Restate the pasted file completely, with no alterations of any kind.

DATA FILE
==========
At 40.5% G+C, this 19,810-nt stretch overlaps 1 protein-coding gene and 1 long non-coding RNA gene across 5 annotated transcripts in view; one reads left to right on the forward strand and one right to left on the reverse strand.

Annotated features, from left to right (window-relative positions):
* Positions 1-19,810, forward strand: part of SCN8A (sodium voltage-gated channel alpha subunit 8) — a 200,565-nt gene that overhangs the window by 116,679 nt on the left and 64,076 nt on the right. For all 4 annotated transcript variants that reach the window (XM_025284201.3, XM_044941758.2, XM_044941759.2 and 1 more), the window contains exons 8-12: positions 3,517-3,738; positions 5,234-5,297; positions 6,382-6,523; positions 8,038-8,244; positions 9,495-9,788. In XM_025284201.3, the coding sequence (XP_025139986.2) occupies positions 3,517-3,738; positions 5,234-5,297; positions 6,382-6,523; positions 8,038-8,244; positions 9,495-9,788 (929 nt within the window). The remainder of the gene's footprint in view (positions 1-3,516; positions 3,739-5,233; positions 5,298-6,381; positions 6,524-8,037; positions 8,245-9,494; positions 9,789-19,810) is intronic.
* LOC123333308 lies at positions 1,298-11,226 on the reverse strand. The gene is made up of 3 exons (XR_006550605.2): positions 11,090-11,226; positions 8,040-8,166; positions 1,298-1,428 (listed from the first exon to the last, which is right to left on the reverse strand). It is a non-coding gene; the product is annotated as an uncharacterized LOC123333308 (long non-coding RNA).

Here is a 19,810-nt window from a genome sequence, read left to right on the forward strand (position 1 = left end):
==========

At 40.5% G+C, this 19,810-nt stretch overlaps 1 protein-coding gene and 1 long non-coding RNA gene across 5 annotated transcripts in view; one reads left to right on the forward strand and one right to left on the reverse strand.

Annotated features, from left to right (window-relative positions):
* Positions 1-19,810, forward strand: part of SCN8A (sodium voltage-gated channel alpha subunit 8) — a 200,565-nt gene that overhangs the window by 116,679 nt on the left and 64,076 nt on the right. For all 4 annotated transcript variants that reach the window (XM_025284201.3, XM_044941758.2, XM_044941759.2 and 1 more), the window contains exons 8-12: positions 3,517-3,738; positions 5,234-5,297; positions 6,382-6,523; positions 8,038-8,244; positions 9,495-9,788. In XM_025284201.3, the coding sequence (XP_025139986.2) occupies positions 3,517-3,738; positions 5,234-5,297; positions 6,382-6,523; positions 8,038-8,244; positions 9,495-9,788 (929 nt within the window). The remainder of the gene's footprint in view (positions 1-3,516; positions 3,739-5,233; positions 5,298-6,381; positions 6,524-8,037; positions 8,245-9,494; positions 9,789-19,810) is intronic.
* LOC123333308 lies at positions 1,298-11,226 on the reverse strand. The gene is made up of 3 exons (XR_006550605.2): positions 11,090-11,226; positions 8,040-8,166; positions 1,298-1,428 (listed from the first exon to the last, which is right to left on the reverse strand). It is a non-coding gene; the product is annotated as an uncharacterized LOC123333308 (long non-coding RNA).

Here is a 19,810-nt window from a genome sequence, read left to right on the forward strand (position 1 = left end):